Columbus, Ferdinand, and Isabella
Although Columbus was a successful merchant and sailing master in Portugal, he seems to have had a personal drive for fame and fortune, and most importantly, a fervent belief in his scheme to reach rich trading grounds in China by sailing west over the "Ocean Sea". His proposal to try this scheme under the Portuguese flag met with refusal by the Portuguese King who was committed to reaching China and the Indies by travelling around the continent of Africa.
Meanwhile in Spain the united crowns of Castile and Aragon, along with Valencia, had formed a powerful new federal power which was on the verge of driving the Moors from the Iberian Peninsula. The success of this venture would increase the resources available to the monarchs of this land. The monarchs, who ruled jointly, were King Ferdinand of Aragon, and Queen Isabella of Castile. As Castile was the greater of the two kingdoms, Isabella was in many ways the senior partner of the relationship.
Columbus decided to present his plan to the Spanish queen and king. He made his way to Cordoba, where they held court at the time. (They were wrapping up their campaign against Grenada.) He got an audience. Queen Isabella and King Ferdinand referred the plan to a committee to research the matter. The committee had on it men who knew something about navigation, logistics, and the size of the Earth. They calculated, quite correctly, that China and India had to be so far away, going west, that ships of that day could not be expected to make the journey. For some time, this committee's finding seemed to finalize the matter. However, Columbus determined to get a patron for his project. He headed north toward France. This move prompted Isabella and Ferdinand to send for him to grant him three ships with crews.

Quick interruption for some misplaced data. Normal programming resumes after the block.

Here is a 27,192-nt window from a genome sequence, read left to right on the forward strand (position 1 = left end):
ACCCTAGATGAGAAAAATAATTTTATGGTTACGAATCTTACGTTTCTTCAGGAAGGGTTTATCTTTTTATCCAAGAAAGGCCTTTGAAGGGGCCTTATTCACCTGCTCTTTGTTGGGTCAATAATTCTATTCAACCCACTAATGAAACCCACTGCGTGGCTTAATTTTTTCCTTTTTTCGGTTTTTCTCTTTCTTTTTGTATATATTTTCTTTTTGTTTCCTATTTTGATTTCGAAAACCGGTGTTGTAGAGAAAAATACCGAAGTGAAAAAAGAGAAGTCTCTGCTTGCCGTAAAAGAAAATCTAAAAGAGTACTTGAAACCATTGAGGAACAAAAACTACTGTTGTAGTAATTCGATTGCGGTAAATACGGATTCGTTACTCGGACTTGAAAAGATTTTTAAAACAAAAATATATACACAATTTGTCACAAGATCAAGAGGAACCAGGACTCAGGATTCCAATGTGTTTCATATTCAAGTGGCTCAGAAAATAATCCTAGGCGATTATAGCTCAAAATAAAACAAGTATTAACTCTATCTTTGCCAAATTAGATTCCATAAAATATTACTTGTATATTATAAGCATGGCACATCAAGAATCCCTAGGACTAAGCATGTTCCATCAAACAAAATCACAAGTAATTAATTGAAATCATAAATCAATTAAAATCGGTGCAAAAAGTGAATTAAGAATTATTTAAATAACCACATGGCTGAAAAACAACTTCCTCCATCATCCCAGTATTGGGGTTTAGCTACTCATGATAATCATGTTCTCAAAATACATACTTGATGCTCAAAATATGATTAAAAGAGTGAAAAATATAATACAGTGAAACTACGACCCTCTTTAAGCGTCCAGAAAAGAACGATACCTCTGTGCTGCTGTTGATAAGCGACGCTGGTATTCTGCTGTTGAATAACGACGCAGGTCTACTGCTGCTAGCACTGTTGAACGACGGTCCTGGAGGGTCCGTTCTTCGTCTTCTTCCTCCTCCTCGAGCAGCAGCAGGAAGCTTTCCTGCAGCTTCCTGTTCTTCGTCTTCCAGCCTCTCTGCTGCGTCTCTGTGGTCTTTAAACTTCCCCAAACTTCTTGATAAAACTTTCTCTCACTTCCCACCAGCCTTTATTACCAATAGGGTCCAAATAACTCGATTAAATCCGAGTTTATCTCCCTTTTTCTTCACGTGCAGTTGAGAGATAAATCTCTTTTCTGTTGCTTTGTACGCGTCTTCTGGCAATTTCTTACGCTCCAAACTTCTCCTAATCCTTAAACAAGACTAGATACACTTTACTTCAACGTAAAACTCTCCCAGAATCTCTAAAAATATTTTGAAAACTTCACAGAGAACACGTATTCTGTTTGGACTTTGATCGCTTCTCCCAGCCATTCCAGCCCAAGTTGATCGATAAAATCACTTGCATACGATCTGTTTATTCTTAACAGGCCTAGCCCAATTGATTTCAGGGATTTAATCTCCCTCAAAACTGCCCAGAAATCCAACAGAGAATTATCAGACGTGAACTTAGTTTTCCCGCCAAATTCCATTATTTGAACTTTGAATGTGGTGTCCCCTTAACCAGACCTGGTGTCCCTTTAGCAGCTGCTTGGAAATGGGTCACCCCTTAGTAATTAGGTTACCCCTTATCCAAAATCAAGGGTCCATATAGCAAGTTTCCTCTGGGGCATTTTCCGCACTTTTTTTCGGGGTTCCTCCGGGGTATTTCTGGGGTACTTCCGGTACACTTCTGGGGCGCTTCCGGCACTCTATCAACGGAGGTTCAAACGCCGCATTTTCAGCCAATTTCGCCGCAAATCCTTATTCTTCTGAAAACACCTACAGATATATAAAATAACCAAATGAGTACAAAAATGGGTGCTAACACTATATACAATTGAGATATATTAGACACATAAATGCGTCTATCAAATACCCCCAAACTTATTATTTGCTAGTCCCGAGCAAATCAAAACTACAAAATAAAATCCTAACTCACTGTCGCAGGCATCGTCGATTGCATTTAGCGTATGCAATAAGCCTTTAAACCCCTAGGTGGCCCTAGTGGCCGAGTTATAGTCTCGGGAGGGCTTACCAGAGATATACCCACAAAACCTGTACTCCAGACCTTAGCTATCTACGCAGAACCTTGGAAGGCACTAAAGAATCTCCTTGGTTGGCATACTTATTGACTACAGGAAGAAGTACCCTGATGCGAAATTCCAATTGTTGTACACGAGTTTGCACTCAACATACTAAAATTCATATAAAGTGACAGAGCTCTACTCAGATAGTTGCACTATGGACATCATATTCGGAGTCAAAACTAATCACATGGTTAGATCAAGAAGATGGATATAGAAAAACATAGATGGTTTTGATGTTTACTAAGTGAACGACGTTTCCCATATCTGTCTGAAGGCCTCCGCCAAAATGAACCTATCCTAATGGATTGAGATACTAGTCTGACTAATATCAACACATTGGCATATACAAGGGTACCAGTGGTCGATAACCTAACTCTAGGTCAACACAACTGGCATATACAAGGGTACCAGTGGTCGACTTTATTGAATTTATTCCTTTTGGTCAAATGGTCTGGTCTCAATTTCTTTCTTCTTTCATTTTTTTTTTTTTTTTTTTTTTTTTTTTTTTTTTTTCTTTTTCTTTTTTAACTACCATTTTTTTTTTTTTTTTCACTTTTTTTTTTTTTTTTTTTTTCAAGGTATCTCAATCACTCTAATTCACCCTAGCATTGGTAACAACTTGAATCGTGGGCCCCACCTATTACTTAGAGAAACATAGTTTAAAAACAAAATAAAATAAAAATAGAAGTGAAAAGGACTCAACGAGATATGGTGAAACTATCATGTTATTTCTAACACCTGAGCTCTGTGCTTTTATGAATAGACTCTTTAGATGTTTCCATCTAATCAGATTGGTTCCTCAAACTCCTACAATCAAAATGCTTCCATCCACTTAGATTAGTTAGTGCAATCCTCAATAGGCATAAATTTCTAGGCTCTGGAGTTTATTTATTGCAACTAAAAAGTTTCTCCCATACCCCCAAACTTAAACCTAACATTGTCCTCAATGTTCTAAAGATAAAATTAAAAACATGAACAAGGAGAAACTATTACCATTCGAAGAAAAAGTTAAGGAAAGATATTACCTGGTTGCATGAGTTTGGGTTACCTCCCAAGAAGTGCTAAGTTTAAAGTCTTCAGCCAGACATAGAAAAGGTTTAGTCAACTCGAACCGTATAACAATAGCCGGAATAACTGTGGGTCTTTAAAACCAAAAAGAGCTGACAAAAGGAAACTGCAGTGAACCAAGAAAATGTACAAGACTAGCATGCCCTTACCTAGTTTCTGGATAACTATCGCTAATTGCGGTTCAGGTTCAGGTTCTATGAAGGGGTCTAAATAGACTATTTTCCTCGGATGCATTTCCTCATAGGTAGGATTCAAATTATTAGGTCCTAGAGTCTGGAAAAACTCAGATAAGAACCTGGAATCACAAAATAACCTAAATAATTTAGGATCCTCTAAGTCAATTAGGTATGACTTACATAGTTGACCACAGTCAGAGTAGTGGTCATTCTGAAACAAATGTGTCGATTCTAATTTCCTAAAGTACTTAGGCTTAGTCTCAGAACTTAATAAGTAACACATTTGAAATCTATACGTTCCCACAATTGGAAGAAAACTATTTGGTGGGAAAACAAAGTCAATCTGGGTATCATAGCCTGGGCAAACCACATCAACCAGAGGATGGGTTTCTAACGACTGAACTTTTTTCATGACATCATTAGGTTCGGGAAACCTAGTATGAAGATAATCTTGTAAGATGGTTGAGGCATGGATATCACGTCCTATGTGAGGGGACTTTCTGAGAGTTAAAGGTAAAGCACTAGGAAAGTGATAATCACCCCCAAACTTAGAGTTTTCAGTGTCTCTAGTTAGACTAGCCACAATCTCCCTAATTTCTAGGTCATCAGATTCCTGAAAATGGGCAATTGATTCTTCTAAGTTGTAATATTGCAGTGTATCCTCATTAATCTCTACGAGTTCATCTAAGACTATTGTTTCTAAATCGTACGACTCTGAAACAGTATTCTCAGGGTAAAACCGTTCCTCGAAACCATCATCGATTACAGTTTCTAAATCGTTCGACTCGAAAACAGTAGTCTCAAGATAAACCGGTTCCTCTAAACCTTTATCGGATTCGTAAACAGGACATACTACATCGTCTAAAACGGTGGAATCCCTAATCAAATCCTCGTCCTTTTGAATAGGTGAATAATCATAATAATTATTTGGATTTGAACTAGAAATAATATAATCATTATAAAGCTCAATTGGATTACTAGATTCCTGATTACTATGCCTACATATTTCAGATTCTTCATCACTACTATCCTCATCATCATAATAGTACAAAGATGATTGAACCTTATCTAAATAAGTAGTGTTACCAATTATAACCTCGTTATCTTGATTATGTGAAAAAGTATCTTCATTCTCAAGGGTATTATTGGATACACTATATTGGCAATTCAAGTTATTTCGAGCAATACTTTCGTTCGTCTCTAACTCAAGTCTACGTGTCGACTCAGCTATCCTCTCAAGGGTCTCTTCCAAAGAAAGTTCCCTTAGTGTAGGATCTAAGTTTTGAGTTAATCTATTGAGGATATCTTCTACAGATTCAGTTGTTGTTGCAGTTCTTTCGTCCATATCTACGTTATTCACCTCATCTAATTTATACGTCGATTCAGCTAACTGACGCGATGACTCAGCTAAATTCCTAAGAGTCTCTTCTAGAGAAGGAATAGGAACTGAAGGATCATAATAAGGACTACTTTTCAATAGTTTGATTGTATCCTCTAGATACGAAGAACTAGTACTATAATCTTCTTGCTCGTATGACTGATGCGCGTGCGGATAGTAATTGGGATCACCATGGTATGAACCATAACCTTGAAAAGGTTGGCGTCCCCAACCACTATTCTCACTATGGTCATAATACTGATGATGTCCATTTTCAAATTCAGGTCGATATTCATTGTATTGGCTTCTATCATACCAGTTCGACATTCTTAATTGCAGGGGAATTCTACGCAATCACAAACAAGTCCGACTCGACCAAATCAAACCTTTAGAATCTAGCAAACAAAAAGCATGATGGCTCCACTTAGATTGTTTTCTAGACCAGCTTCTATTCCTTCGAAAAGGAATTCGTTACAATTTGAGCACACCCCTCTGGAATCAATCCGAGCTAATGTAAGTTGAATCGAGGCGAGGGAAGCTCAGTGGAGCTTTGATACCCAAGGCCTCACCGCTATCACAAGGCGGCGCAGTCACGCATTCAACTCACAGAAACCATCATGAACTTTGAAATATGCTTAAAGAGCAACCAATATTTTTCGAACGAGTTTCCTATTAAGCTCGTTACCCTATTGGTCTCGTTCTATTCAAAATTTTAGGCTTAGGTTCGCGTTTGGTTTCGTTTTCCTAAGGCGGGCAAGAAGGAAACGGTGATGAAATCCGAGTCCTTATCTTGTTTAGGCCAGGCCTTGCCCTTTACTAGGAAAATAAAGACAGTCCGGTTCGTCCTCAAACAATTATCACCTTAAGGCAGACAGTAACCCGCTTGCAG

There may have been a few additional factors that swung the scale in the favor of Columbus. Spain had recently acquired the Canary Islands, which were to the West. Reason dictated that there might be more Islands further west, just for the taking (which indeed proved the case). Also the relative expense of the voyage as opposed to the possible gains made it an excellent gamble. It has been estimated by some that the outfitting of the ships was less expensive than entertaining a visiting dignitary for only a week!1
As part of the terms for undertaking the voyage, Christopher Columbus was granted 10% of the profits. If successful he would also achieve noble status and the governorship of the lands he found. These benefits would also accrue to his descendants.2
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- Queen Isabella
- Info Cordoba